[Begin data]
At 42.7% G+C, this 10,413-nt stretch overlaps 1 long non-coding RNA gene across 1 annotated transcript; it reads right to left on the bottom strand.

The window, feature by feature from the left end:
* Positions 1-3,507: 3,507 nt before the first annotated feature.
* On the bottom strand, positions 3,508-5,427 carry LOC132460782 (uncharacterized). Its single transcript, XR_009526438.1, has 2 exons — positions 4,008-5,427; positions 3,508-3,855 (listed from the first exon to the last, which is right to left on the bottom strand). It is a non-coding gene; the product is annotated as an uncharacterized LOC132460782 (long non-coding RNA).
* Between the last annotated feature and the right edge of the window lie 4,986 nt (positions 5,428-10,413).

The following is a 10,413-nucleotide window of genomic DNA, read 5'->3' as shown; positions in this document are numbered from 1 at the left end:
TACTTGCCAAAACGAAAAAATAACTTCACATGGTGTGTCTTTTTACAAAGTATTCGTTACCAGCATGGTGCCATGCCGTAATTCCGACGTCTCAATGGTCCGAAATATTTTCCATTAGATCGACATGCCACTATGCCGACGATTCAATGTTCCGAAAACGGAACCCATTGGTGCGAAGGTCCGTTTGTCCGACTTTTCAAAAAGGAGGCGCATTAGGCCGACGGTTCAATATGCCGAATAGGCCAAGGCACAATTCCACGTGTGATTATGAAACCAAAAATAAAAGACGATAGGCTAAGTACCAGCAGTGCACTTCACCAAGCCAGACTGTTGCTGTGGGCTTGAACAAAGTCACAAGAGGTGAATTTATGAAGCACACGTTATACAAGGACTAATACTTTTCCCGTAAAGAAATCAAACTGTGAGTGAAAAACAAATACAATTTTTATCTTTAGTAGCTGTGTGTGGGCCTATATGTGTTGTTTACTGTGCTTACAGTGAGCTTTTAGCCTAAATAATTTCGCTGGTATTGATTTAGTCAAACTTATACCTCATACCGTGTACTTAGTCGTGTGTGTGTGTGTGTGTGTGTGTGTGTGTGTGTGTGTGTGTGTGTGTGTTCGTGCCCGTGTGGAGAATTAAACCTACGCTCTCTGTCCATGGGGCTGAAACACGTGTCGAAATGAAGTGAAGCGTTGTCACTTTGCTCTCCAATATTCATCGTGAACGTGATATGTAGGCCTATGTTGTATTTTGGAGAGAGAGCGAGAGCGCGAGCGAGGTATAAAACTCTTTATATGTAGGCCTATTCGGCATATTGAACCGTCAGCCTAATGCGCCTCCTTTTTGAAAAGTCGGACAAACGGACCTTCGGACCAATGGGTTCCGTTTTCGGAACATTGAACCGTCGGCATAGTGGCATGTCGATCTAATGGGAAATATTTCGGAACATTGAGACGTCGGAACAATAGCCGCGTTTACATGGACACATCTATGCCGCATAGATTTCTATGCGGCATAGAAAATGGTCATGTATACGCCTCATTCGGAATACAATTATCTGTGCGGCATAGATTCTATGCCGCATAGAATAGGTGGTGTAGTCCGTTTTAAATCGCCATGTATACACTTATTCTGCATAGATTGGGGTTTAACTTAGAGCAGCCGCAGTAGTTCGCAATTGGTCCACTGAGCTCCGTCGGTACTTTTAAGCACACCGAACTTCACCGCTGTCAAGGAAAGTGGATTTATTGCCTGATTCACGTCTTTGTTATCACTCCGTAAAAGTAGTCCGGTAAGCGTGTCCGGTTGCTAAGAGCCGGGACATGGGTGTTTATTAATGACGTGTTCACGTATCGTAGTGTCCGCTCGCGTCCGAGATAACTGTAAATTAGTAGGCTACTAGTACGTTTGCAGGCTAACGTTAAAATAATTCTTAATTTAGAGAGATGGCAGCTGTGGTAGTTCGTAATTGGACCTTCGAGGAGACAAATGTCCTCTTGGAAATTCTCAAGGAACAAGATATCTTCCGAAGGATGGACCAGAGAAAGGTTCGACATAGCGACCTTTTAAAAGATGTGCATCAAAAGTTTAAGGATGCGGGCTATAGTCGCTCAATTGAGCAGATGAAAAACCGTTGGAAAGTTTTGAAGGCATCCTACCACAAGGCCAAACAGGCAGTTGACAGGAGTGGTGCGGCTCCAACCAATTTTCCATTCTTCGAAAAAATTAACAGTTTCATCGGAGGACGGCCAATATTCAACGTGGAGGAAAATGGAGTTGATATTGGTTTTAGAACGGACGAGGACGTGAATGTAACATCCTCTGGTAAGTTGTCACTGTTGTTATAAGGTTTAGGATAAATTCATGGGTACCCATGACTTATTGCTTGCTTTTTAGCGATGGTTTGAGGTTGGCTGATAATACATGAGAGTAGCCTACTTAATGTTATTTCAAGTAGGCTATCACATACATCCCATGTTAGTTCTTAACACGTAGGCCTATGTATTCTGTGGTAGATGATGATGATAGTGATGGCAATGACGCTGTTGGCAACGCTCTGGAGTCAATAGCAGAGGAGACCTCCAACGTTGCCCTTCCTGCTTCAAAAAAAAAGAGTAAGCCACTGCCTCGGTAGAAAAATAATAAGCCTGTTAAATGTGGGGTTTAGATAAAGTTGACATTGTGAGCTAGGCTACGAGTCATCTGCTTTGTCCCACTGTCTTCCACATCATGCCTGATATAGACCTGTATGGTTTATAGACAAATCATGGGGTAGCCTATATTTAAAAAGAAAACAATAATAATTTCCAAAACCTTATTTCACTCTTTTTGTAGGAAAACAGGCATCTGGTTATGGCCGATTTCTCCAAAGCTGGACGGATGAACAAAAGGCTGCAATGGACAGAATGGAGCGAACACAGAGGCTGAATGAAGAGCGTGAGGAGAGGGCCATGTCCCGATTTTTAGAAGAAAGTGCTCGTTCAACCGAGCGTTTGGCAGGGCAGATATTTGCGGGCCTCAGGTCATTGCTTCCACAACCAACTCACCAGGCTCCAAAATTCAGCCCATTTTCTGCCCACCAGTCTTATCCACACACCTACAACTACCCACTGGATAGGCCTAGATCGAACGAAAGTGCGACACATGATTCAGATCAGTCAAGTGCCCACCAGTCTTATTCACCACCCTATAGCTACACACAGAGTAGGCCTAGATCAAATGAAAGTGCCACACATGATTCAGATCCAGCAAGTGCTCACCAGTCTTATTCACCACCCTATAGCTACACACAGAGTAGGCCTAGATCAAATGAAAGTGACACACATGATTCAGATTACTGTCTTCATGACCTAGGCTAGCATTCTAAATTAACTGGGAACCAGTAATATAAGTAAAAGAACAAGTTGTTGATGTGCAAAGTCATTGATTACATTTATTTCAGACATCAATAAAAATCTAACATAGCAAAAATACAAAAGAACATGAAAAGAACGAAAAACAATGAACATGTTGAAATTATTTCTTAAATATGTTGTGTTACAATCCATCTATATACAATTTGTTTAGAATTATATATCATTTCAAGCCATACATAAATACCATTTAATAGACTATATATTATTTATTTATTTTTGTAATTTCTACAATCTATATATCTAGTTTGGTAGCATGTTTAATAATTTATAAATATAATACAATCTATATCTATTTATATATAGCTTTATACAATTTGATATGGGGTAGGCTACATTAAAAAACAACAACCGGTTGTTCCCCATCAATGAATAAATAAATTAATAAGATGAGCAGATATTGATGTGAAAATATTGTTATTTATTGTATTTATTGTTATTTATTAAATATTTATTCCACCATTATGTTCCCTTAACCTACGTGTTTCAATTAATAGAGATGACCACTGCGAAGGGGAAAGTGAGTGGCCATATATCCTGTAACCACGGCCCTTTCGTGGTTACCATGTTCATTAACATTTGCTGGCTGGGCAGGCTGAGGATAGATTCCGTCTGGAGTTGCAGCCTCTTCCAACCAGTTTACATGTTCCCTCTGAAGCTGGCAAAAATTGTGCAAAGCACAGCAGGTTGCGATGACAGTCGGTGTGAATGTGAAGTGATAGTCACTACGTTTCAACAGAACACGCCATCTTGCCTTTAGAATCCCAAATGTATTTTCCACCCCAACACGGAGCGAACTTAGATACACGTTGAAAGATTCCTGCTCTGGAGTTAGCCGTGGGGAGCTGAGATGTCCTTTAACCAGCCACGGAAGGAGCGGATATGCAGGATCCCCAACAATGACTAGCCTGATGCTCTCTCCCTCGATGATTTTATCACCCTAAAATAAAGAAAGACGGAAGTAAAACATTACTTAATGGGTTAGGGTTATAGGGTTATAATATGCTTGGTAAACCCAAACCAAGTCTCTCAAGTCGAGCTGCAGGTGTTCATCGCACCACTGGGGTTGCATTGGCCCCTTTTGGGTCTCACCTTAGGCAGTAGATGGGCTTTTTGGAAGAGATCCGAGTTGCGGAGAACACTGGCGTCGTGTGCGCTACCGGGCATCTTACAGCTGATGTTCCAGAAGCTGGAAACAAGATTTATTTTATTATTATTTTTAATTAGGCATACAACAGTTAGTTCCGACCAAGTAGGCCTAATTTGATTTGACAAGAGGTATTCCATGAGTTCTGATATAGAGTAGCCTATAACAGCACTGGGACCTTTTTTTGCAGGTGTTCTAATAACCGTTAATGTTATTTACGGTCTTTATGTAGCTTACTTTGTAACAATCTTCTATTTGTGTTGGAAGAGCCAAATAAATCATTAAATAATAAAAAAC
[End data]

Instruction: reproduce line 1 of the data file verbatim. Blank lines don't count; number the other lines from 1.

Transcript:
At 42.7% G+C, this 10,413-nt stretch overlaps 1 long non-coding RNA gene across 1 annotated transcript; it reads right to left on the bottom strand.